Clearly some people make their livings selling postcards. But even the ones who claim they're only it for the money can't resist keeping a few for themselves. One dealer, who said he thought it was a good idea to buy something for ten cents and sell it for a dollar, ended up keeping 200 postcards that he liked best. "If there are five weeks in a month," he said, "you have to be at a different show in a different state every week, which actually means more dedication than a 40-hour-a-week job." That dedication seems to come easy to most. Postcards have a hypnotic effect; even the most contrived and blatantly commercial offerings have a surreal, otherworldly feeling that's hard to resist. Others are more subtle; I overheard a man holding up a card, which showed two boys standing on a path in Washington Park in the 1920s, say, "I feel like I want to walk right into this one."
"Cowboy Punching Cattle on a Jack Rabbit" was one of my personal favorites, along with one that said "You Will Be Amazed at Jamaica." Amazed indeed. The picture showed a jumbo jet landing on top of a runway that was also the beehive hairdo of a trio of smiling, oblivious, dark-skinned women.
Towards the end of the show I met and talked at length with Diane Allmen, publisher of the magazine Postcard Collector. She got into the business when she found by chance, while she was out looking for antique furniture, a postcard of the little town in Switzerland in which her father had been born. She liked collecting, she told me, because it was a hobby that anyone could afford and because postcards were historically significant. A postcard could show a photograph of a place long gone, or a photograph of something that actually happened, like a hanging. Or it could show an artist's fantasy from a certain period, like the postcards of Santa Claus dressed in an Uncle Sam suit. (These Santa Claus cards, she said, among others are so rare that people will pay hundreds of dollars for them.) In general, however, she said museums have not shown much interest in displaying cards, as they have, for example, posters. But this may change.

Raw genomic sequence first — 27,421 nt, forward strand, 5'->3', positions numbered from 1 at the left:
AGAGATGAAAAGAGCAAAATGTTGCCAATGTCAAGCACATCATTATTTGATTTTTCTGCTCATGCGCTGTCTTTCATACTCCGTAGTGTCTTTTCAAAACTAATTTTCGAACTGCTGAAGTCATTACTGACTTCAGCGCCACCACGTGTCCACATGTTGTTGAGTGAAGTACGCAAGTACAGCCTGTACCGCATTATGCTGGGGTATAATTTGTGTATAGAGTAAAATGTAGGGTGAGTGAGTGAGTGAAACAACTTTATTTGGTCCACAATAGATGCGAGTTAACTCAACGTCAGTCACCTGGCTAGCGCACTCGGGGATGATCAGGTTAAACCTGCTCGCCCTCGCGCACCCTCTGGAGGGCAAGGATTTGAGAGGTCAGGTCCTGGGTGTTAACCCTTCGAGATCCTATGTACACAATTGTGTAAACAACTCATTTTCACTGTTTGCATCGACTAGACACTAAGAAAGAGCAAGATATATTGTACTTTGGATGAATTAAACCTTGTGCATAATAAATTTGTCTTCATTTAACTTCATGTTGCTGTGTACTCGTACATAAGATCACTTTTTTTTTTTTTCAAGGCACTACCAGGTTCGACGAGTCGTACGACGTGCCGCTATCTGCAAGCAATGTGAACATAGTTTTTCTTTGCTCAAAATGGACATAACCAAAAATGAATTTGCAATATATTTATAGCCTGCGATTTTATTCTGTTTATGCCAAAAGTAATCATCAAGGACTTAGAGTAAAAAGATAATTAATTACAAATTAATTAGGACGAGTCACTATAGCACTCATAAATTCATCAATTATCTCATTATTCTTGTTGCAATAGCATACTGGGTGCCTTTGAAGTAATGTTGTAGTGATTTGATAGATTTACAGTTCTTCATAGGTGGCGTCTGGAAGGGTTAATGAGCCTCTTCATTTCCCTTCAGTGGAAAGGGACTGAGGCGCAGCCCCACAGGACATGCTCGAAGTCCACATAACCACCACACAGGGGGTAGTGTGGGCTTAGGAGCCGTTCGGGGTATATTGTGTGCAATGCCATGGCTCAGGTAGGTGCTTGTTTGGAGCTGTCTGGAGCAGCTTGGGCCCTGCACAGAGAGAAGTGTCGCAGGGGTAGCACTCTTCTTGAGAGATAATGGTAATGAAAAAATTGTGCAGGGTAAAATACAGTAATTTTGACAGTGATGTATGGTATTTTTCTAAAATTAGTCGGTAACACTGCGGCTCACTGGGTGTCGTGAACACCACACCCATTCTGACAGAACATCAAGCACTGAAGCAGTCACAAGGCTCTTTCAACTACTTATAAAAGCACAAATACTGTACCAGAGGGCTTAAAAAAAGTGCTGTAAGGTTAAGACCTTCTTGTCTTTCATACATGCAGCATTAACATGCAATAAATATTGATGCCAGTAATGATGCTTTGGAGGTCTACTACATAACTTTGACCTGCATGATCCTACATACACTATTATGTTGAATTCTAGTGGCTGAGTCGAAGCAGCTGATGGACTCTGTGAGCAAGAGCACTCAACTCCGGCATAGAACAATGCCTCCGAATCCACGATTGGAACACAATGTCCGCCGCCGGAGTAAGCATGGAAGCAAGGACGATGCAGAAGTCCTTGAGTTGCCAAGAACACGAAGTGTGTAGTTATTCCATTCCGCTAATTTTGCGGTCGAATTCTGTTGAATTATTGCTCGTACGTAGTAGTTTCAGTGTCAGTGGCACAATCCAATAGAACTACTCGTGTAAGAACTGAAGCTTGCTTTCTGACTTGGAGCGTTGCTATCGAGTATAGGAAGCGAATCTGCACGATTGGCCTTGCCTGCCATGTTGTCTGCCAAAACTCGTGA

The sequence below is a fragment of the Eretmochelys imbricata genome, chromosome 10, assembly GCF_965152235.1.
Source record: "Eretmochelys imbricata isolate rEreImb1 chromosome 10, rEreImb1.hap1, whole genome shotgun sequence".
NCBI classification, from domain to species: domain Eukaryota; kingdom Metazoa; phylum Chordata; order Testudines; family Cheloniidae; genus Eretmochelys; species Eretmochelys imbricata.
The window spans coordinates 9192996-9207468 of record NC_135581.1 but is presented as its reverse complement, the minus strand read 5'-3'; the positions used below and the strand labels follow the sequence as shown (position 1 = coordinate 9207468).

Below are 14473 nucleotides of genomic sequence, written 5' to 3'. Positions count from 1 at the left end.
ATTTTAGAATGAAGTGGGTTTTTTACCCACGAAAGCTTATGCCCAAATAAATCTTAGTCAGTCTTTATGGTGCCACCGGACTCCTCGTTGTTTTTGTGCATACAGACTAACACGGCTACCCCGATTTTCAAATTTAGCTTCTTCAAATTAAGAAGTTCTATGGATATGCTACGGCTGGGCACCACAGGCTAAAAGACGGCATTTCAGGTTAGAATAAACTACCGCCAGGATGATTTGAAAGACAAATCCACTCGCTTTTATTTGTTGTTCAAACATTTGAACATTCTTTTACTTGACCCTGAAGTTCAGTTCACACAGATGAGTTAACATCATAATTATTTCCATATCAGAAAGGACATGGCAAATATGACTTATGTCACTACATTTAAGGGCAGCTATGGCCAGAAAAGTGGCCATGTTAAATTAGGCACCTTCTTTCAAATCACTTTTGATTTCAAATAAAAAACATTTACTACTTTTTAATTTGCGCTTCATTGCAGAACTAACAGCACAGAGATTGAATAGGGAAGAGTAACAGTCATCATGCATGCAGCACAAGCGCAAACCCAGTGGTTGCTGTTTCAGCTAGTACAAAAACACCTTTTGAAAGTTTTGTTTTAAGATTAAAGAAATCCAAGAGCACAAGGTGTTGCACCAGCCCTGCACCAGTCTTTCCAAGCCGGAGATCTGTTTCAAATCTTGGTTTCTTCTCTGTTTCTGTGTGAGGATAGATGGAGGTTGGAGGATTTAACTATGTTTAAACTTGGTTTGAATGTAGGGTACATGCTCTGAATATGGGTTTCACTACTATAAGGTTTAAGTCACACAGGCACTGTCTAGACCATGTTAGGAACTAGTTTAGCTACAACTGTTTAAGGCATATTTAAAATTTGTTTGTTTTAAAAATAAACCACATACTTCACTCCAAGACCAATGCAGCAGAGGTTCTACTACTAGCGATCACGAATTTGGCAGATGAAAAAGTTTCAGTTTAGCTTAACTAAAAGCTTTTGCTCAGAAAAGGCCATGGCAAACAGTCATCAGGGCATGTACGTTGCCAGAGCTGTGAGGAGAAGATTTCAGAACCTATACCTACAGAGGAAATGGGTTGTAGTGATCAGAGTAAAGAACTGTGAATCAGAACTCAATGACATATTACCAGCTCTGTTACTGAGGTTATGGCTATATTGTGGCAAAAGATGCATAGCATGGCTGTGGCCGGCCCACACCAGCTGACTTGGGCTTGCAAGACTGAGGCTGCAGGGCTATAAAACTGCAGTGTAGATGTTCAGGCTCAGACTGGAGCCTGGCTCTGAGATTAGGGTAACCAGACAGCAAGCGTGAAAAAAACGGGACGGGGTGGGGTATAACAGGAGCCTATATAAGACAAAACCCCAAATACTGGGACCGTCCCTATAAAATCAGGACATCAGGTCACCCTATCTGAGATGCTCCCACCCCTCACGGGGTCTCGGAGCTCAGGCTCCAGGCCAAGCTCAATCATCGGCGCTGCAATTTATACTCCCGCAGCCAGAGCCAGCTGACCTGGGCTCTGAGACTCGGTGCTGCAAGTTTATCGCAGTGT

As we spoke, an eccentric-looking man in a dark jacket and button-down cap who introduced himself as Grant came up and said, "The thing that postcard collectors like to do most is come up to each other and say, 'I have one that you don't.'" After he walked away Diane said, "That guy is my Nelson Algren. I've never seen Algren, but Grant so typifies Chicago that I can just imagine him standing in the cold at an el stop waiting for the train."
When I asked Diane to define what a postcard is, she said that it's a message from far away. "It could be the Corn Palace in South Dakota, or Hollywood, or a tiny place in South America."
The message can be distanced by time, too. Leafing through the Postcard Collector, I came across a card advertising outhouses in the woods as "air-conditioned cabins for rent." On the back was a small note dated December 18, 1939: "Hello Kids, A little nonsense now and then is relished by the wisest of men. --Dad."